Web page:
Friday, October 7, 2016

Cal Ripken Was Right, Oddly Enough

Last night's ALDS Game 1 between the Cleveland Indians and Boston Red Sox featured a somewhat odd play. Cleveland's Lonnie Chisenhall slid into second base, beat the throw, and was called safe. The Red Sox challenged the play because they thought Chisenhall came off second base while Xander Bogaerts was still applying a tag. The play was overturned on review because the Red Sox were right -- Chisenhall popped off the base for a couple of seconds.

This led Ernie Johnson, TBS play-by-play man who is normally the guy sitting between Kenny Smith and Shaq, to discuss the role of replay in baseball (I can't find the video of this, unfortunately). He said that replay should not be used this situation because, in real time, the umpire could never have made the call that Chisenhall wasn't on the base. Ron Darling, Ernie's booth mate, agreed. But Cal Ripken, who plays the role of weird sideline reporter/color commentator, and says the most boring and obvious things all the time, vehemently disagreed. He said that runners should have to keep contact with the bag the entire way through, and that it was right for Chisenhall to be called out. They went back and forth for a surprising amount of time about this. MLB Network Radio even put out a Twitter poll asking which side people agreed with (Cal's side won 51% of 237 votes -- a tight one!).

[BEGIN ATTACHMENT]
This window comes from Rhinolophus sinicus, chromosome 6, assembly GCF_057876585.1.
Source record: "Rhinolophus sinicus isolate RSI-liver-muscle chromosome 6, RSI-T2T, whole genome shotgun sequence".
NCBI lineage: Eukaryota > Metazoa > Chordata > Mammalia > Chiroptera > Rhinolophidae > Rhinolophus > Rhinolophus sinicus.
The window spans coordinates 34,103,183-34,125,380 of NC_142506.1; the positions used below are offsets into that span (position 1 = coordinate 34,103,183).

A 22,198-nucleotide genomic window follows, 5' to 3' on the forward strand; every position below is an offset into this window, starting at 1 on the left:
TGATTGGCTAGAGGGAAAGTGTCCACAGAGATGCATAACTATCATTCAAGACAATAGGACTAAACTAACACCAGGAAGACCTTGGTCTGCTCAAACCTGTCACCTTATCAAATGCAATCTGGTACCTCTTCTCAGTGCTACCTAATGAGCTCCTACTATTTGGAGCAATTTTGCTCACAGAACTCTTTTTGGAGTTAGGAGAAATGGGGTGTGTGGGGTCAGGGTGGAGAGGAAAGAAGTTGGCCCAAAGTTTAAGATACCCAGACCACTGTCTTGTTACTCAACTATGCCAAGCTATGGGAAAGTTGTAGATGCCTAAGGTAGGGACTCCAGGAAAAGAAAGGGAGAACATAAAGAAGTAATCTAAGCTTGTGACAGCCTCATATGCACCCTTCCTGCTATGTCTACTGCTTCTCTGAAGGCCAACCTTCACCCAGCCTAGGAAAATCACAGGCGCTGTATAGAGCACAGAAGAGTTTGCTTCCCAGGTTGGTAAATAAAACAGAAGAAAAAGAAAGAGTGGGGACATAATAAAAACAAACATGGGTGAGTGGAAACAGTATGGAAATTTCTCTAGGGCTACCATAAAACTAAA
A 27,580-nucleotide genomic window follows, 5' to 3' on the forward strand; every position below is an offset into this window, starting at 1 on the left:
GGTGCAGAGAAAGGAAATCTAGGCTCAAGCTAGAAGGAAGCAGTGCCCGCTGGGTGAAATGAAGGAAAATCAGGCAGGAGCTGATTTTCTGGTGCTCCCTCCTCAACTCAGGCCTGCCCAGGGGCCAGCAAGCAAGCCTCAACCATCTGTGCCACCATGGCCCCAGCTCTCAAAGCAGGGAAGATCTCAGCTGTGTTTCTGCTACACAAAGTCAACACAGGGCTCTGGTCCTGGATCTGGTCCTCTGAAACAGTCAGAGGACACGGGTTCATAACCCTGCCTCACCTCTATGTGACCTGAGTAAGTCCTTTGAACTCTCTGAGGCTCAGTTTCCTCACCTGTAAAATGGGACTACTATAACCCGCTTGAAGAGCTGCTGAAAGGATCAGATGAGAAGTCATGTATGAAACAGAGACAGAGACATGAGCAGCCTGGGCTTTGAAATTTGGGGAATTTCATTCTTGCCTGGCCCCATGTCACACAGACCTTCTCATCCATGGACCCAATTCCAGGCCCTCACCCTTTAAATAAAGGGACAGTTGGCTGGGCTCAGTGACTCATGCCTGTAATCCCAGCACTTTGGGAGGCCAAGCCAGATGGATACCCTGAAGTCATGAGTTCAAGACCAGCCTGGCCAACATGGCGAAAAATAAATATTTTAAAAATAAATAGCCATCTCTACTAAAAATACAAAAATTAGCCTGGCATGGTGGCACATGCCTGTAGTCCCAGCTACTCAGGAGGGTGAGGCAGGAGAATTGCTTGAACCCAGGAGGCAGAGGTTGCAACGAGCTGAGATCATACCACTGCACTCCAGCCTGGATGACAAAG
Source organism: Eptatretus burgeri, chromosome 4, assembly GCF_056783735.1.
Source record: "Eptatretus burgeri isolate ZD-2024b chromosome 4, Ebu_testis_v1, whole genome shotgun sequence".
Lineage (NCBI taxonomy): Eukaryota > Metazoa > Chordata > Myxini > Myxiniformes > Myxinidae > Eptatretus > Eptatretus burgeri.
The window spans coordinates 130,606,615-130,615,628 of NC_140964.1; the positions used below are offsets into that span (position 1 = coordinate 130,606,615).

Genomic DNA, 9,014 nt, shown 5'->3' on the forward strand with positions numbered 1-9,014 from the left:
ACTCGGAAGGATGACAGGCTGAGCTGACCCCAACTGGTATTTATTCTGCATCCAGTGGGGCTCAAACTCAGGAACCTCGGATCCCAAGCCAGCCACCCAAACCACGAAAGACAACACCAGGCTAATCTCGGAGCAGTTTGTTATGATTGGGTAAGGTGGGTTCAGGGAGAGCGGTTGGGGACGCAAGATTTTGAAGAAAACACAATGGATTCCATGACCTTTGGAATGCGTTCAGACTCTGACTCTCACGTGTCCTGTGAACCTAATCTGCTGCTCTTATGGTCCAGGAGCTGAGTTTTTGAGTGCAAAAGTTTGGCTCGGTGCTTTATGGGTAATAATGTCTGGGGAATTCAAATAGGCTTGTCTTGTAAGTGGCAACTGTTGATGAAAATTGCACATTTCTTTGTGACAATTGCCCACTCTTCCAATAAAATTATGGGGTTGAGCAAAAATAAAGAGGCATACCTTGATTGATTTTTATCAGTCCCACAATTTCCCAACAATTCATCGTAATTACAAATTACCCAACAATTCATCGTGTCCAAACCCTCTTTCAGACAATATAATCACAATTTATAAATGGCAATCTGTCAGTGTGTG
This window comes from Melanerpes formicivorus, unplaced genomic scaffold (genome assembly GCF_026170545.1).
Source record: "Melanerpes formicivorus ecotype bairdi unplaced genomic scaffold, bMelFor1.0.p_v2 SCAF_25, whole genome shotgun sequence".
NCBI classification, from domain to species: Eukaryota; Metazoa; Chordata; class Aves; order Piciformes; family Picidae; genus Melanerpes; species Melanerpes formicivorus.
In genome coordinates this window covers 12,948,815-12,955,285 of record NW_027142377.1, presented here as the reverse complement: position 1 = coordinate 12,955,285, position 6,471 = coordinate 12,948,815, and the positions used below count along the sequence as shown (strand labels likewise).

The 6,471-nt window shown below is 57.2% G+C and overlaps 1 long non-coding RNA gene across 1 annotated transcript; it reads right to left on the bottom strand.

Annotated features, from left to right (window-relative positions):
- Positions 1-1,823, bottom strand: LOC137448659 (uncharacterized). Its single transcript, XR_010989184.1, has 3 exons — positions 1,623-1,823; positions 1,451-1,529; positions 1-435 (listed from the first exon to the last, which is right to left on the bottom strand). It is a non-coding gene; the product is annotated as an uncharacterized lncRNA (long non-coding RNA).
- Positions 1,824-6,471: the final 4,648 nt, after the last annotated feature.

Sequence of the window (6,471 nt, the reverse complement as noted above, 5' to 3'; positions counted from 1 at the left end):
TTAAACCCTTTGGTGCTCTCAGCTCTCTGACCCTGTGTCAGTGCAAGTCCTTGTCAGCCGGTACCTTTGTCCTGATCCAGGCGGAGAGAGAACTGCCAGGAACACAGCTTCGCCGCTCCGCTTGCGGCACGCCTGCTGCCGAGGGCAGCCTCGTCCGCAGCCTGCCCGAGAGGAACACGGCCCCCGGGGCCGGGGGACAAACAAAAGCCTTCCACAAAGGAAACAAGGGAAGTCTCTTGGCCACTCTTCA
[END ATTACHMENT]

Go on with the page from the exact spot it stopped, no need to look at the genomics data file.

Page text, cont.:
Sunday, February 14, 2016

On Football and Falling Out of Love

We’ve long known football breaks bodies. We now know football breaks brains. The sport is violently athletic and viscerally fast, traits that have an unfortunate multiplier effect when combined with chemically altered behemoths smashing into one another dozens of times per game. The game is pure, uncut American id – soaring fighter jets overhead and handsome quarterbacks who break down the defense and get the girls, men being men like back in the days when men were men (only now with more slightly more dancing!). It’s the State of Nature goofily reflected through a game with an oblong ball and non-guaranteed contracts. Unfortunately, the career (and life) of a standard football player is equally Hobbesian – solitary, poor, nasty, brutish, and short.